Overstated Success at Durban Climate Conference

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Contrary to popular reports, the UN summit's "landmark climate deal" is little more than dysfunction as usual

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Environmental activists with flags on their backs bury their heads in the sand on Durban's beachfront / Reuters

The Durban climate talks are over, and many are celebrating. After repeatedly reaching the brink of collapse, the summit produced agreements on several counts. The Associated Press reported that it approved a "landmark deal" that was "meant to set a new course for the global fight against climate change for the coming decades". Christina Figueres, head of the system that oversees the talks, heralded the arrival of a "remarkable new phase in [the] climate regime".

Nonsense.

Most of the agreed texts fleshed out matters left unfinished last year in Cancun: rules for a new climate fund, the structure of an international network of technology centers, a scheme for avoiding deforestation, and parameters for a system meant to increase the transparency of countries' emissions-cutting actions. It is this part that will have the greatest substantive impact and is worthy of celebration. A climate fund with good rules, for example, is more likely to attract money and to use it well, while a sound system for auditing countries' climate efforts will make it easier to create a virtuous cycle of action.

But it was not debate on these matters that took the talks to the edge, and it was not resolution of them that inspired the most applause. Instead, it was an agreement to initiate "a process to develop a protocol, another legal instrument or an outcome with legal force under the Convention applicable to all Parties" that has led commentators to conclude that there will be a new treaty that will legally bind all countries to reduce emissions.  Alas, that conclusion is not warranted.

The process the yielded this language was hard-fought. Developing countries had insisted that developed ones take new commitments to cut emissions under the Kyoto Protocol. Most rejected that out of hand. Europe, though, accepted in principle, but with a condition: the entire conference would need to agree to seek a legally binding deal covering all emitters by 2015, with the aim of bringing that deal into force by 2020. This ultimate demand - rejected by India and China, and met without enthusiasm by the United States - was what nearly brought the talks down.

The precise dynamics that unfolded in the final days are still unclear. In the end, though, the talks came down to a simple choice. Europe insisted on language that would commit all countries "to launch a process to develop a protocol or another legal instrument under the Convention applicable to all Parties". India strenuously insisted that "a legal outcome" be included as a third option. It is not clear exactly where China or United States, which were both fine with including "legal option" but otherwise largely sat out the final public fight, would have drawn the line if forced. Everyone ultimately compromised: an "outcome with legal force", rather than a "legal outcome", was added as the third option.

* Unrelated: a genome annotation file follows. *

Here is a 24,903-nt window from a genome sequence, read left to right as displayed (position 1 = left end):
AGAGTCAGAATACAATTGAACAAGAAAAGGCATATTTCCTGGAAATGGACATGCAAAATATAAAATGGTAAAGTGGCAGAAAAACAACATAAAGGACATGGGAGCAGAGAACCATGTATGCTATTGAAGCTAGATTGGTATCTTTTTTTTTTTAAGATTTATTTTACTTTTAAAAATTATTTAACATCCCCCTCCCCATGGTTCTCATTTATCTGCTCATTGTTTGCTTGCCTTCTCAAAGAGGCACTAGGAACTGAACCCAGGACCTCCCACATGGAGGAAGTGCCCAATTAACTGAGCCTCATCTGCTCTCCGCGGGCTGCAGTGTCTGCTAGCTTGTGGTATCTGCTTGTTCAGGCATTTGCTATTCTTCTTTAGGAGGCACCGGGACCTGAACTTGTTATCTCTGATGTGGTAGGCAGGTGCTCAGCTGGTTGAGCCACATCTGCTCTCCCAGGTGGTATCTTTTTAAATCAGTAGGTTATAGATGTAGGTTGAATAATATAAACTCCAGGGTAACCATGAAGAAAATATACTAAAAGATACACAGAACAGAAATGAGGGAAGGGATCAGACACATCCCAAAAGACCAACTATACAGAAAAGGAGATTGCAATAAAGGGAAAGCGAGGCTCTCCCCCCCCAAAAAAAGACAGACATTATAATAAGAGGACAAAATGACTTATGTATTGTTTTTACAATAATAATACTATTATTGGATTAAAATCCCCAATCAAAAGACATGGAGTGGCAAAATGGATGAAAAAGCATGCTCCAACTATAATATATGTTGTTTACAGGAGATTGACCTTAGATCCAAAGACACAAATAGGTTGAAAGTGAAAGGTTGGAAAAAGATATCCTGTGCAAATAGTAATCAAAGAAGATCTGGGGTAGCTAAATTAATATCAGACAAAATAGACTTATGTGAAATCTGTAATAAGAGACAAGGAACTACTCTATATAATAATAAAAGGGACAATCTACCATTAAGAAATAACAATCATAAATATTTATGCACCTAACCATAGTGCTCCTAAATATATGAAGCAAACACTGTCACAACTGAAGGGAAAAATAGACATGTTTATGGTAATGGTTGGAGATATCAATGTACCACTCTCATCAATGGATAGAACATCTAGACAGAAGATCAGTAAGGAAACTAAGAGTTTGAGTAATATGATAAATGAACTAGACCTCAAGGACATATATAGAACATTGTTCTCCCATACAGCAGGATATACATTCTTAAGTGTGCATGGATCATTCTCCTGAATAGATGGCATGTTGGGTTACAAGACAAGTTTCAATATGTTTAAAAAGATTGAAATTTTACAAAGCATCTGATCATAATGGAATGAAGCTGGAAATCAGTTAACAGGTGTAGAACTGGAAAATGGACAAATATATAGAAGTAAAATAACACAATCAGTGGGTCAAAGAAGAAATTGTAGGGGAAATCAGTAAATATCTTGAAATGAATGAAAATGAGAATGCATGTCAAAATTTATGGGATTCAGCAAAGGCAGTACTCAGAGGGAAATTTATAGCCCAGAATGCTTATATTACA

It is difficult to avoid concluding that the Europeans ultimately blinked, though you wouldn't get that from their spin or from the media coverage. The New York Times, adopting a similar interpretation to most other outlets, reported that the deal foresees "a future treaty that would require all countries to reduce emissions that contribute to global warming". Alas, there's nothing much like that in the text.

The first problem is with the word "treaty", which appears nowhere in the agreement. Indeed some will insist that a mere set of formal decisions by the parties - like, say, the Cancun Agreements of last year - ought to qualify as an "outcome with legal force"; they may not have as much legal force as some would like, but surely one can argue that they have some. Perhaps this traps countries like China and India a bit: they can argue out of seeking a new instrument only by asserting that COP decisions have some legal weight. But one thing is clear: there is no commitment to seek a new treaty or protocol.

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Michael A. Levi is the David M. Rubenstein Senior Fellow for Energy and the Environment at the Council on Foreign Relations. His newest book is The Power Surge: Energy, Opportunity, and the Battle for America’s Future.

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